The school built during the 1980s is in bad conditions and it is getting worse by the day. One of the four rooms (where women were being tutored) is in a terrible condition, the other three are in a better shape and each student has a table, a chair, a chalkboard, a notebook and a pen. To this day, restrooms are out of service and there is also a shortage of pedagogical tools and equipments. Some courses cannot be taught properly, such as physical education and science classes, which are subjects of little interest to students. In addition to that, teachers regret not being able to organize a pedagogical outing, due to lack of public transportation.
For young people, no structure in the village allows them to be brought together; except for a football field which is exclusively frequented by boys. These young people, already living in an isolated region, do not have access to cultural activities and have little contact with the outside world, other than through their television sets. Nevertheless, there is a cyber café and there is also a small library within the walls of the junior high school. Once they finish school, these young people find no dedicated cultural centers or whatsoever to entertain them, and most of them cut all ties with education and learning as soon as they stop going to school.
• A major agricultural activity:
Each family owns seven pieces for farming land on average. Farming in this village is mainly intended for domestic consumption, but in recent years it has evolved into a source of income. Whenever the owner has a respectable number of farming lands and the crop is bountiful, then the products become available for sale. The distribution of the crop is, in general, 1/3 for domestic consumption and 2/3 for trading. The crops that consist the majority of the products on sale are apples and potatoes, but one should take into account that this kind of trade is not economically stable since it highly depends on the climate and availability of enough water resources.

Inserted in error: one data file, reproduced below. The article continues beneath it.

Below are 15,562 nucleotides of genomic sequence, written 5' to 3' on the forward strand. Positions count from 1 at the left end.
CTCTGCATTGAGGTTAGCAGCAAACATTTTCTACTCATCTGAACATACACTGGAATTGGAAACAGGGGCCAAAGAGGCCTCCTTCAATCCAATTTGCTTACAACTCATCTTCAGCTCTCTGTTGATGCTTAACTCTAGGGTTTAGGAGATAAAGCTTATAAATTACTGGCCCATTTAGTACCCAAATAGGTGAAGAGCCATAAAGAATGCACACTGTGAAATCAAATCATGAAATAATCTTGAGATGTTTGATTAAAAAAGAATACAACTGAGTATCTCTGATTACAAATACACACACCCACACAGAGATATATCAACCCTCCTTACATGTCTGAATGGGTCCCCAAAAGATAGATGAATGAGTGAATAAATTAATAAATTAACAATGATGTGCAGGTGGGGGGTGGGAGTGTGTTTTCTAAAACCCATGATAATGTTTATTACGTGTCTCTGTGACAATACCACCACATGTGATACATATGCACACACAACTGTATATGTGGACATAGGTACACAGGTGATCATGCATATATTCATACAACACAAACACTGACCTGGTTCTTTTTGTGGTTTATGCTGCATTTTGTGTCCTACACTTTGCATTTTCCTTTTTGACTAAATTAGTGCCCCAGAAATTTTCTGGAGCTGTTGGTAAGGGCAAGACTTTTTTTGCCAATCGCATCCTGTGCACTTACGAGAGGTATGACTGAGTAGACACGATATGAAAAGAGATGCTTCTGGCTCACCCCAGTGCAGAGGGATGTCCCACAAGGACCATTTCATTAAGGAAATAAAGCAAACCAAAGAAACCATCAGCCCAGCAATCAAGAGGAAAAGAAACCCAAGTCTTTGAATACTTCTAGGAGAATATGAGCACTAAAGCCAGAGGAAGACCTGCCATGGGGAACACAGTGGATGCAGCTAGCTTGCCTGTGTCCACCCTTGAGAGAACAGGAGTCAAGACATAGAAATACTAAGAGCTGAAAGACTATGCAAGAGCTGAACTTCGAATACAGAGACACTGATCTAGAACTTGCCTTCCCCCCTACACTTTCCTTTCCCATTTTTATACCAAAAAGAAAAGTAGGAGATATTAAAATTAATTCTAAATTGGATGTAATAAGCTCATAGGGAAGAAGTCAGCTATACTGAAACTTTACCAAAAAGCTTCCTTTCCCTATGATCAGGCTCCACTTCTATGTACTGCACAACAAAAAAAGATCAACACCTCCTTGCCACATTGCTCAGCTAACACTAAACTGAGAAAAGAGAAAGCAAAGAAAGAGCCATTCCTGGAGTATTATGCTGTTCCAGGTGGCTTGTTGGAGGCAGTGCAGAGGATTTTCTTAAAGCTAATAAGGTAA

Animal husbandry represents a major economic activity for the village, since 27,8% of households own herds of cattle (sheep and goats) of more than 50 animals that they offer for sale in Tbant’s “marketplace”. These animals also represent a great source of wool used in the making of carpets. There are other families owning very few numbers of cattle and they represent for them extra-source of income when sold.
Cows are also bred and destined for selling. Milk production (which is not abundant) is not properly exploited and is mainly destined for domestic consumption. Donkeys and mules are considered by the majority of families as a “means” of locomotion and a “tool” for work. There are even some families breeding poultry and rabbits but it is not a very common activity.
• Development of tourism and nature exploring activities
The economy of tourism in the valley has been in constant increase since the 1980s. In 2011, a total number of 2465 tourists visited the valley and could be accommodated in one of the 44 group lodgings of the valley. The tourism sector provides job opportunities for seasonal workers each year (about fifteen muleteers, five cooks, one musician all of whom have other activities during the rest of the year). During the tourist season (from April to October), three guides accompany tourists for the treks organized in the valley.
The valley represents an important passage during the course of treks organized in the mountains. These tourists, often accompanied by guides, muleteers and cooks may check in one of the three lodgings or may even be offered shelter by one of inhabitants (usually for one night). Prices range between 40 and 50 DH a night and 75 and 80 DH for half board. Few services are offered for tourists in the village. They can however, on the recommendation of guides, buy carpets or honey directly from the villagers. Tourists come to R’bat to see the Tawaya water source in May, and explore the surrounding mountains and stroll along the farming lands.
• Craftsmanship and resources to be valued
Crafts and especially the making and selling of carpets can be a major asset in the development of the village’s economy. Women pass on the skill of weaving from generation to generation. The methods used evolved over time but remain traditional for the most part. Almost every household has a loom where women work there as soon as it is possible, this activity takes place especially during winter season. The vast majority of the home-made carpets are used domestically, but some are sold to passing tourists.